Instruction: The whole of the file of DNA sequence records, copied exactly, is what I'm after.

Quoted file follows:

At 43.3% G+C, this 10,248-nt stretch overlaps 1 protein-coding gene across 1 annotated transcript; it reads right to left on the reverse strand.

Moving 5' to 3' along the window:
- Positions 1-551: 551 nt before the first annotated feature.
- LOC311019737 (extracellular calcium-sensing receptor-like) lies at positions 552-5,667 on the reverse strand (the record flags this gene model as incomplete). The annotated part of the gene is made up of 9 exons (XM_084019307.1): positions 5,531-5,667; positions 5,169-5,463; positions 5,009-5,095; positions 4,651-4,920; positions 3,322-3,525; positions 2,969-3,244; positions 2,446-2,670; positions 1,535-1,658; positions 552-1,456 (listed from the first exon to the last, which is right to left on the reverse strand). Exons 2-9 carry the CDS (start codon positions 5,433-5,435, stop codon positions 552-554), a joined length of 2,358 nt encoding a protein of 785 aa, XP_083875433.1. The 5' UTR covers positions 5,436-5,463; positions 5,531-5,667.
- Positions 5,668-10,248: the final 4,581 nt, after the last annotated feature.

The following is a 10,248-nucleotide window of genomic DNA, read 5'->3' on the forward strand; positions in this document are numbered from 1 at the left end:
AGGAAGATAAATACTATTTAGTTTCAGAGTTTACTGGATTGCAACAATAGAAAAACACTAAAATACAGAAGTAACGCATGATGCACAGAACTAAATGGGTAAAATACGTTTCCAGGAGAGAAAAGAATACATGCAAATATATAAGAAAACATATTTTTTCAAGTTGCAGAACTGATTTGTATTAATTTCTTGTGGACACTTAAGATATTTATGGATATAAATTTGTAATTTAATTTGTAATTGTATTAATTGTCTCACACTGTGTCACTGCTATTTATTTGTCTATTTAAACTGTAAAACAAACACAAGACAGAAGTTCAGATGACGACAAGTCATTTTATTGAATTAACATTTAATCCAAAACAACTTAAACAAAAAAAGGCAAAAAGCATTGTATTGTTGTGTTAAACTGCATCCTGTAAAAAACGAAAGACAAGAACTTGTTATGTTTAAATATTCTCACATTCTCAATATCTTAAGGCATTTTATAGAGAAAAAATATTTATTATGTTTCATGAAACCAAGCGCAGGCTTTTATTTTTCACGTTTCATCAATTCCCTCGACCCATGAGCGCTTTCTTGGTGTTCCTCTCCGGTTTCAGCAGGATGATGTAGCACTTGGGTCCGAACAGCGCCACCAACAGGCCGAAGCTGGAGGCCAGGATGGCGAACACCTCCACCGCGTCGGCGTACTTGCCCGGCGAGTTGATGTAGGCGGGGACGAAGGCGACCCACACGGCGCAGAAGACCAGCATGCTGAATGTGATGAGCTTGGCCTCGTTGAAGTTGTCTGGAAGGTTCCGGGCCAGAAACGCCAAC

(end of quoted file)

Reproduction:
At 43.3% G+C, this 10,248-nt stretch overlaps 1 protein-coding gene across 1 annotated transcript; it reads right to left on the reverse strand.

Moving 5' to 3' along the window:
- Positions 1-551: 551 nt before the first annotated feature.
- LOC311019737 (extracellular calcium-sensing receptor-like) lies at positions 552-5,667 on the reverse strand (the record flags this gene model as incomplete). The annotated part of the gene is made up of 9 exons (XM_084019307.1): positions 5,531-5,667; positions 5,169-5,463; positions 5,009-5,095; positions 4,651-4,920; positions 3,322-3,525; positions 2,969-3,244; positions 2,446-2,670; positions 1,535-1,658; positions 552-1,456 (listed from the first exon to the last, which is right to left on the reverse strand). Exons 2-9 carry the CDS (start codon positions 5,433-5,435, stop codon positions 552-554), a joined length of 2,358 nt encoding a protein of 785 aa, XP_083875433.1. The 5' UTR covers positions 5,436-5,463; positions 5,531-5,667.
- Positions 5,668-10,248: the final 4,581 nt, after the last annotated feature.

The following is a 10,248-nucleotide window of genomic DNA, read 5'->3' on the forward strand; positions in this document are numbered from 1 at the left end:
AGGAAGATAAATACTATTTAGTTTCAGAGTTTACTGGATTGCAACAATAGAAAAACACTAAAATACAGAAGTAACGCATGATGCACAGAACTAAATGGGTAAAATACGTTTCCAGGAGAGAAAAGAATACATGCAAATATATAAGAAAACATATTTTTTCAAGTTGCAGAACTGATTTGTATTAATTTCTTGTGGACACTTAAGATATTTATGGATATAAATTTGTAATTTAATTTGTAATTGTATTAATTGTCTCACACTGTGTCACTGCTATTTATTTGTCTATTTAAACTGTAAAACAAACACAAGACAGAAGTTCAGATGACGACAAGTCATTTTATTGAATTAACATTTAATCCAAAACAACTTAAACAAAAAAAGGCAAAAAGCATTGTATTGTTGTGTTAAACTGCATCCTGTAAAAAACGAAAGACAAGAACTTGTTATGTTTAAATATTCTCACATTCTCAATATCTTAAGGCATTTTATAGAGAAAAAATATTTATTATGTTTCATGAAACCAAGCGCAGGCTTTTATTTTTCACGTTTCATCAATTCCCTCGACCCATGAGCGCTTTCTTGGTGTTCCTCTCCGGTTTCAGCAGGATGATGTAGCACTTGGGTCCGAACAGCGCCACCAACAGGCCGAAGCTGGAGGCCAGGATGGCGAACACCTCCACCGCGTCGGCGTACTTGCCCGGCGAGTTGATGTAGGCGGGGACGAAGGCGACCCACACGGCGCAGAAGACCAGCATGCTGAATGTGATGAGCTTGGCCTCGTTGAAGTTGTCTGGAAGGTTCCGGGCCAGAAACGCCAAC